The drainage operation has run for the last four days and fresh water from a nearby canal will be used to replenish the lake over the next four to five days, said Naveen Hullur, who is in charge of the area.
According to the local official, although the virus is usually transmitted through sexual intercourse, infected blood and from an infected mother to the baby in her womb or through breastfeeding, the villagers’ alarm at the discovery a week ago drove the demand for the lake to be drained.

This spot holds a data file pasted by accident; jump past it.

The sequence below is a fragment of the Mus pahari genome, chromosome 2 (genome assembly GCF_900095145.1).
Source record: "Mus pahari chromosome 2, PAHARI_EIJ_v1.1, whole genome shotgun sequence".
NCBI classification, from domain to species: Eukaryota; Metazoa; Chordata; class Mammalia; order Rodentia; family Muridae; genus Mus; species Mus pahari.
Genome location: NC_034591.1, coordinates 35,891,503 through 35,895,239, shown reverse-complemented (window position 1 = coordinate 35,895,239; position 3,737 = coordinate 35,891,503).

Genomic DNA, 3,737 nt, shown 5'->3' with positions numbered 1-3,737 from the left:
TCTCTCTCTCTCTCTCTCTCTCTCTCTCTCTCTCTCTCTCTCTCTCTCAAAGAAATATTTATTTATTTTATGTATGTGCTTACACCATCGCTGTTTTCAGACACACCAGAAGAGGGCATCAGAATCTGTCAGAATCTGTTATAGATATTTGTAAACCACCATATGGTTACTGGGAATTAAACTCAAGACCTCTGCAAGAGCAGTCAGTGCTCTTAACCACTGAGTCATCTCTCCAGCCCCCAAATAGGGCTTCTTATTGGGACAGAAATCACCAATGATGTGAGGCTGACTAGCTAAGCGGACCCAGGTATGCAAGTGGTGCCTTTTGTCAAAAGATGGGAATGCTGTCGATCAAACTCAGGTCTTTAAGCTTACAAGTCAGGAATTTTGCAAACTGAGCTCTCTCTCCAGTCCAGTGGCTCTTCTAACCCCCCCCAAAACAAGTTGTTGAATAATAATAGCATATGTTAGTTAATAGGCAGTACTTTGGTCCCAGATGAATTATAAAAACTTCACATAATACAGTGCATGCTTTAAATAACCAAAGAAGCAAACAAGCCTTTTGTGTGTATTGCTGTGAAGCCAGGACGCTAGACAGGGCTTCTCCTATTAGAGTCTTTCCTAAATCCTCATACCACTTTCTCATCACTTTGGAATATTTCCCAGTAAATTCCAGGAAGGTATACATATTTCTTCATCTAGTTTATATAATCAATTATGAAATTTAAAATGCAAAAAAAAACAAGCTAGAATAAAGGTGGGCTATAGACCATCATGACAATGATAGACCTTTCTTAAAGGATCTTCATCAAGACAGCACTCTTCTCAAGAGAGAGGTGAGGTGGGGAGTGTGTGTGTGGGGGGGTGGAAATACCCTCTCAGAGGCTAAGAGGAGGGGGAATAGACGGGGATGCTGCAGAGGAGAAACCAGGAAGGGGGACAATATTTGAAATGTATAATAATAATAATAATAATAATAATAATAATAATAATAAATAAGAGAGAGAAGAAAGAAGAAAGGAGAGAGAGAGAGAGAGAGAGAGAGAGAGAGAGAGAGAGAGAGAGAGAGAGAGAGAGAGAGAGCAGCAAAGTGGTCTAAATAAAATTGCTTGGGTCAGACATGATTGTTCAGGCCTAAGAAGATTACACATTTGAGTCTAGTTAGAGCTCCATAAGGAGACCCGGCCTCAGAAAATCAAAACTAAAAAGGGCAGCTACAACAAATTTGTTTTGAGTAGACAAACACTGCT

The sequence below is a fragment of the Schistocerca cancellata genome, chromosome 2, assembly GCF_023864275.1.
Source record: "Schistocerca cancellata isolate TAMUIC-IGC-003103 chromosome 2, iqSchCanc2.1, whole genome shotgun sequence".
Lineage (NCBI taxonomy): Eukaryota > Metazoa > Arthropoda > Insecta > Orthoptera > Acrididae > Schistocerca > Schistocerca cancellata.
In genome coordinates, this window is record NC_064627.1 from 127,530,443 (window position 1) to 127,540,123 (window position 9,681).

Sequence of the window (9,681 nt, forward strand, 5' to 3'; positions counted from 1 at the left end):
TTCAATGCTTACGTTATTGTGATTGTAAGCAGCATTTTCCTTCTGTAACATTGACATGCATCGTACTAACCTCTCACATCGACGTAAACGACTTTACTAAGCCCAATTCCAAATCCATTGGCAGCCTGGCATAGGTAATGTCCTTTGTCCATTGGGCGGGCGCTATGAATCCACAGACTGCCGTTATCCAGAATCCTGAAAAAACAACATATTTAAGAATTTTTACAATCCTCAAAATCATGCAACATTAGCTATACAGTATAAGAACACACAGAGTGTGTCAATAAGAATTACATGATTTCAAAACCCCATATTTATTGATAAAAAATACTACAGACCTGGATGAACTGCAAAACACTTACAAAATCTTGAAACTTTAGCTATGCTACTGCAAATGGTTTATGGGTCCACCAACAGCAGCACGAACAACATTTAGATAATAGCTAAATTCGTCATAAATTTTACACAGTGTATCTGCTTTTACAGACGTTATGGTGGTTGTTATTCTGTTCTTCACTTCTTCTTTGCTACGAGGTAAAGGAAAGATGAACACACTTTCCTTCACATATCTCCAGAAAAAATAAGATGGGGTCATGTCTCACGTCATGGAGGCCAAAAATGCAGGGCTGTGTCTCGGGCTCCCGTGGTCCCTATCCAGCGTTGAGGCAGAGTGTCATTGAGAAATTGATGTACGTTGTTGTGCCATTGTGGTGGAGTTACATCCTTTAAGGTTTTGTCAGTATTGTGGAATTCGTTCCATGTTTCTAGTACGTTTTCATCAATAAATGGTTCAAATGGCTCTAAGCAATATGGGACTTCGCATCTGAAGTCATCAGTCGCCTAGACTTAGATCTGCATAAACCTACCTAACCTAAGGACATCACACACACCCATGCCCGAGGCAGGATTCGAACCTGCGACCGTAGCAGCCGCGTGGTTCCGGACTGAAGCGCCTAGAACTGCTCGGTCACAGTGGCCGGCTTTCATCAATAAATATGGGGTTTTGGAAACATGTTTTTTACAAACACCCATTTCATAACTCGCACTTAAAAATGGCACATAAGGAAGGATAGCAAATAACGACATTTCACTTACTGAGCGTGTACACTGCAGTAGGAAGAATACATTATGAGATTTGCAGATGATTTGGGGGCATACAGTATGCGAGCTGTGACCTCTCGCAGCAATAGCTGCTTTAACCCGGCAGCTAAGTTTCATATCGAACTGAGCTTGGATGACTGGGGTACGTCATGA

The HIV virus which causes AIDS is not spread in air, water or in food, or by sharing cups, bowls, cutlery, clothing, or toilet seats.
It was not immediately clear how much the drainage operation would cost.
Public health officials in the region did not immediately respond to telephone calls and email messages from Reuters to seek comment.